Color me impressed about this rare melanistic deer

Albinos are easier to notice and develop cult followings, while melanistic deer are virtually unheard-of

SHARE Color me impressed about this rare melanistic deer
Chris Shomo’s melanistic deer

Chris Shomo’s melanistic deer at American Natural Resources in Griffith, Indiana.

Dale Bowman/Sun-Times

Black and white in the natural world have a curious relationship to human nature.

The starkest example comes with the vilification of ugly black cormorants, while weirdly shaped American white pelicans are adored (despite a pelican eating three times as many fish as a cormorant).

Then there are albino and melanistic white-tailed deer. Albinos are easier to notice and develop cult followings, while melanistic deer are virtually unheard of.

Well, Chris Shomo arrowed a melanistic doe Dec. 24, 2021, on private land in Kankakee County. The mount was finished last month.

It’s not surprising that Shomo, who works at the Cook County Jail, did the unheard-of in Illinois hunting. He hunts about 120 days a year.

‘‘I was sitting in the stand and I looked and saw it — `What is that?’ — at 75 to 80 yards,’’ he said. ‘‘It didn’t look like a deer. I almost thought that was a German shepherd.

‘‘Out there, there are goats, cats, dogs, you name it. But I haven’t seen a melanistic deer before or since.’’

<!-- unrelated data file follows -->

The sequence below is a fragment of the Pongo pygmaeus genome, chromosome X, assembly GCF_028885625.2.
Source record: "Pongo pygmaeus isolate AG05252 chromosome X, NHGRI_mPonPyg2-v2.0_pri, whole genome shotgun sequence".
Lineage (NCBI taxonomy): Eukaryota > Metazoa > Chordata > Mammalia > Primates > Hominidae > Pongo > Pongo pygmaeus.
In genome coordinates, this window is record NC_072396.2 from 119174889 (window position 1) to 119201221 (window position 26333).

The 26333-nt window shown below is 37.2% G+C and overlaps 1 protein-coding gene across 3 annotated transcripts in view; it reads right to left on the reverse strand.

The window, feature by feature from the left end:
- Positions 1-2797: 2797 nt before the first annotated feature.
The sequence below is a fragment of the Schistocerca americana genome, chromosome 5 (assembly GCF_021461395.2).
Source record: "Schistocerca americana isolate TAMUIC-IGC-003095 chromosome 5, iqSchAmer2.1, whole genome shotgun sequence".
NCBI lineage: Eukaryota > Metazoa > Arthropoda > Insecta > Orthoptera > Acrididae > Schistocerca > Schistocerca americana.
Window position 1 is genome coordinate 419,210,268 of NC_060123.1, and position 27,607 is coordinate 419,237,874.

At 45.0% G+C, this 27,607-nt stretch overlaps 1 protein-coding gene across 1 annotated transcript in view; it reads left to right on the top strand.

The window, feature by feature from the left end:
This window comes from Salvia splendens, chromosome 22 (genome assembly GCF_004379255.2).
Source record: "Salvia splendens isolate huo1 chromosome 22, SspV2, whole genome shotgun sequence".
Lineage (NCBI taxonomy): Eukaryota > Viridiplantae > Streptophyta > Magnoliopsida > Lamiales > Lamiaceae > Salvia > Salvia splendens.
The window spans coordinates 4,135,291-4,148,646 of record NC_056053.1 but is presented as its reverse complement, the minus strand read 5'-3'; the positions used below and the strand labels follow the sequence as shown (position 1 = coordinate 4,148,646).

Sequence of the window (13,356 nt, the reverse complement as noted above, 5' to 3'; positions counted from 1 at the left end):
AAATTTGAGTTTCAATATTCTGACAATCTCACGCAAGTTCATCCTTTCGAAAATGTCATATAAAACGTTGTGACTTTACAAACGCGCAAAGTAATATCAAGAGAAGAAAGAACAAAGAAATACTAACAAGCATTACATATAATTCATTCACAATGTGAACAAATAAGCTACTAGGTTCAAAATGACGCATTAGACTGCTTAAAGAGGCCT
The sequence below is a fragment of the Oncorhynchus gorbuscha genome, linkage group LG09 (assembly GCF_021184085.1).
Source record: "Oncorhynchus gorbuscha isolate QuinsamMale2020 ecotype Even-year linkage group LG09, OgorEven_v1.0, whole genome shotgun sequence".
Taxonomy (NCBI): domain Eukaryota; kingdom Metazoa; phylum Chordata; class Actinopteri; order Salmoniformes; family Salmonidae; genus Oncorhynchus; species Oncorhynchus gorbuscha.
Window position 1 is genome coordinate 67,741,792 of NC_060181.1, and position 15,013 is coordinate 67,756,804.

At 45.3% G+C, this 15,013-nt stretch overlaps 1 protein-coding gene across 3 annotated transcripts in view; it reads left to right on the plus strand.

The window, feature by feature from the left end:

Shomo, who went to high school at T.F. North and arrowed his first deer in 1995 as a teenager, arrowed the melanistic with his Mathews Triax bow.

‘‘Nobody believes it,’’ he said.

On Saturday, I popped in at American Natural Resources in Griffith, Indiana, to see the finished mount. It was near the front window.

Brian Broertjes, the taxidermist who did the mount, took a break from spray-painting a mount. After lowering his protective painting mask, he said, ‘‘I know we’ve had some darker bucks before, but I don’t recall anything exactly like that.’’

As I turned to leave, he said, ‘‘It’s a lot cooler than doing a regular deer.’’

Bob Massey, the wildlife biologist for Kankakee County, messaged that nobody tracks melanistic deer in Illinois. He then added: ‘‘It’s darker than your run-of-the-mill white-tailed deer. Melanism is on a scale from a little bit to all the way black. So this is on the little bit end of the scale.’’

Melanism in deer and other animals is a recessive trait. Albinos seem more common than melanistic deer, but that might be related to their being easier to spot and being favored by viewers.

The Nature Conservancy’s Matthew Miller does a knowledgeable and readable breakdown of the extreme rarity of melanistic deer and what it means (blog.nature.org).

Illinois hunting

Note to morel hunters: Turkey season runs through Thursday in the south zone and through May 11 in the north.

Wild things

Pete Lamar watched American white pelicans on Shabbona Lake one evening last week. In recent years, they may be seen there and in more and more places around northeastern Illinois.

Stray cast

A helpful hint for the Cubs: It’s prime Morel season in northeastern Illinois.

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